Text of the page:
NY AG Eric Schneiderman’s suit to bring meaning to the servicing standards of the National Mortgage Enforcement Fraud rises and falls on how the D.C. Circuit interprets two provisions of the Consent Judgment.
In my last post, I explained that one provision–the one sentence section II–seems to require that the banks comply to the letter of the servicing standards in Exhibit A, notwithstanding the elaborate metrics/monitoring process that institutionalizes banks’ right to violate the standards so long as they don’t do it too often. If it doesn’t Schneiderman has no suit.
But even if it does require perfect compliance, the AG has one more argument he has to win. I didn’t explain that properly last post. Here’s the key part:
“3. Enforcement Action. In the event of an action to enforce the obligations of Servicer and to seek remedies for an uncured Potential Violation for which Servicer’s time to cure has expired, the sole relief available in such an action will be:
(a) Equitable Relief….
(b) Civil Penalties….”
NY AG Schneiderman’s right to sue hinges on how the bolded language is read. If “enforce the obligations of Servicer” means the same thing as “seek remedies for an uncured Potential Violation”, then there’s no right to sue until the metrics process really plays out. Bank of America would then be right. (See the end of its letter to A.G. Schneiderman.)
So here is the best case I can make for both sides, written as dialogue:
NY AG: Bank of America, Section II couldn’t be more plain English: you have to comply with the servicing standards according to their terms. You aren’t.
BofA: Look, AG, Section II is not enforceable regardless of what it says. You took a deal–I remember popping champagne when I heard you were going to sign–you took a deal that provides only one way to enforce it: the metrics and related process in E. At best Section II’s a right without a remedy, and you know what those are worth.
NY AG: No no no. You’re reading the enforcement provision wrong. I can sue you to enforce your obligations, and I can sue you to seek remedies for your failures under the metrics/monitoring process.
BofA: You’re being redundant. As the deal is structured, the only way to enforce it is via the metrics/monitoring process. See section IV, which is as plain English as that section II you like so much. Unless we’ve screwed up two straight quarters–hard to do given the generous threshold error rates–you’re out of luck. “[E]nforce the obligations of Servicer” means the same thing as “seek remedies for an uncured Potential Violation.”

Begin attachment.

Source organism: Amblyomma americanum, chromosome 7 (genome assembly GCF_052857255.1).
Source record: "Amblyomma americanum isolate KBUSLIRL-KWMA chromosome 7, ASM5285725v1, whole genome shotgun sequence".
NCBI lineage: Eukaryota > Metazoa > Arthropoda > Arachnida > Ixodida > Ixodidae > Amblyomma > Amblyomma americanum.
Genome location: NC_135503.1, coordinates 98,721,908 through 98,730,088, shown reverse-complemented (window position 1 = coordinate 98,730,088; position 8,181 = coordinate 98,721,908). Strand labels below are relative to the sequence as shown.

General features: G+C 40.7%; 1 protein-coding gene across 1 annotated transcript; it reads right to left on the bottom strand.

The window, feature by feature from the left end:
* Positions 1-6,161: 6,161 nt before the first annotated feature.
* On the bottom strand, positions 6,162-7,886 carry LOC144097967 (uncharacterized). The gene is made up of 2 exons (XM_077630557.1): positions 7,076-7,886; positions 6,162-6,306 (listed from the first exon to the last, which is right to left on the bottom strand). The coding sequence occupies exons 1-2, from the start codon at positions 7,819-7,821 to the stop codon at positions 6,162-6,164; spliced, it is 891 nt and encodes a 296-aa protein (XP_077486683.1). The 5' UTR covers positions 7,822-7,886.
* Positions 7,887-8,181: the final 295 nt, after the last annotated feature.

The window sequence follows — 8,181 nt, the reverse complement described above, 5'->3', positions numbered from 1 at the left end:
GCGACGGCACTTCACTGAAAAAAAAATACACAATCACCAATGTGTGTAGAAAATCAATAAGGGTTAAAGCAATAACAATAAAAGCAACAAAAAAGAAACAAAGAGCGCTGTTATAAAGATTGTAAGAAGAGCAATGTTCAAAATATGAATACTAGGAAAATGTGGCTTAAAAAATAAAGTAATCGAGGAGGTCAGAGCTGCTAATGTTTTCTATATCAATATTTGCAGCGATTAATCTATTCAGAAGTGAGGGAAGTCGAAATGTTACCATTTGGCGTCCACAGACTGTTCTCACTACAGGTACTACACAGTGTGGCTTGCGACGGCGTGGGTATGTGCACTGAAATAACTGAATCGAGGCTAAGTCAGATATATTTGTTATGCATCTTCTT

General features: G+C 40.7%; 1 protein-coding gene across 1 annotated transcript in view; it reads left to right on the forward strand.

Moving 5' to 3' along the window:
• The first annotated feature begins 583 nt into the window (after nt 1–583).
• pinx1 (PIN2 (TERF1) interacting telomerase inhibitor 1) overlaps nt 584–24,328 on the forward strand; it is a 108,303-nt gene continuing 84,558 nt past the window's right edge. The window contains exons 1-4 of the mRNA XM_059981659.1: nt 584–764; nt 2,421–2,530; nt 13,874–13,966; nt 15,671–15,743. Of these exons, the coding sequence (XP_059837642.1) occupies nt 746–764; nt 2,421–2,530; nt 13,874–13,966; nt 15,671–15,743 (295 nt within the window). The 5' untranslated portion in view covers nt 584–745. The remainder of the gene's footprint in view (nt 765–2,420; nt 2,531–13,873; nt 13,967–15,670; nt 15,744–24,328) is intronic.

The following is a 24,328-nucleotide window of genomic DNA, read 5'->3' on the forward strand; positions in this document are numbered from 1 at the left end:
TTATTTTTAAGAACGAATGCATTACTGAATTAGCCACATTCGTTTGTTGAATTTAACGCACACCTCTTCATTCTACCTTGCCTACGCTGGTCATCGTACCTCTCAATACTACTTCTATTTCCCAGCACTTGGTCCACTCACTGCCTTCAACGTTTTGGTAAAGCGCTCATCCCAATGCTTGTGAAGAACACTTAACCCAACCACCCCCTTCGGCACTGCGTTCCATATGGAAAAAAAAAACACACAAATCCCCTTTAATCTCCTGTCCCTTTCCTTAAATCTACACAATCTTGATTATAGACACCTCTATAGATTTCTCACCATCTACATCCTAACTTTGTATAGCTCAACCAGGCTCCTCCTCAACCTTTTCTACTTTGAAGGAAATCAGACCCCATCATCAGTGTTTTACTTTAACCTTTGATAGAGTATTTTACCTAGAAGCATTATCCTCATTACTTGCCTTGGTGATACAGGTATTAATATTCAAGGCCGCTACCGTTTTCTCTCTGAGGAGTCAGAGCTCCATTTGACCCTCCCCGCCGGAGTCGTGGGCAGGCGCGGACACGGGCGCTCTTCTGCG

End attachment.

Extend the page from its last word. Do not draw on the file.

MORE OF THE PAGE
NY AG: If it means the same thing we wouldn’t have said it that way. Lawyers are wordy, sure, but the basic idea in reading contracts and statutes are that words are there for a reason, that we’re not just repeating ourselves constantly. If both sides of the “and” were the same thing, we would have put it this way:
“3. Enforcement Action. In the event of an action to enforce the obligations of Servicer, the sole relief available in such an action will be:
We wouldn’t need that bit about uncured ‘Potential’ Violations. The reason we have both is there are two different kinds of remedies available, equitable relief and monetary penalties. Only the monetary penalties are tied to the uncured ‘Potential’ Violations. We can sue for the equitable relief of specific performance of the servicing standards without regard to the metrics process. The right created by Section II has a remedy; just not a monetary penalty one. For that matter, we could sue for equitable relief for uncured Potential Violations too, but why bother with the metrics when we don’t have to?
BofA: You’re superficially convincing, but your problem is the word “enforce”. The Consent Judgment couldn’t be clearer that the only enforcement is via the metrics process, so when it says
“3. Enforcement Action. In the event of an action to enforce the obligations of Servicer,
it can only mean a suit related to failure under the metrics.
AG ES: You think I and the other Democratic AGs who were pushing for a good deal would have signed off on this one if we couldn’t enforce Section II? Our justification for the deal was the servicing standards in Exhibit A. If your read is right, those standards only as good as the metrics, that is, virtually meaningless. That’s not the deal we took. Of course I can sue you for specific performance to the servicing standards in A. Section II requires total compliance, Exhibit E at J.3. gives me the right to sue for it.
BofA: Do you think we and our Bailed Out Banker brethren are idiots? Why would we take a deal that exposed us to suits by 49 AGs, the feds and other regulators for any level of noncompliance with the servicing standards as spelled out in A? Why would we give all of you a way to bypass the metrics? Sure, you can’t get money penalties with your suit, but so what, the money penalties from the metrics process are chump change. The real action is whether we have to thoroughly overhaul our operations to comply with the servicing standards as written in A. We don’t intend to do that overhaul. That’s the point of the Metrics.
AG ES: Section II says you have to overhaul, and the language in J.3 means I can force you to comply.
BofA: Section IV says you can only make me meet the metrics, and the language in J.3 means that too. “Enforce” means “enforce”.
AG ES/BofA: See you in Court!
BofA: (aside, to the audience): glad it’s the D.C. Circuit!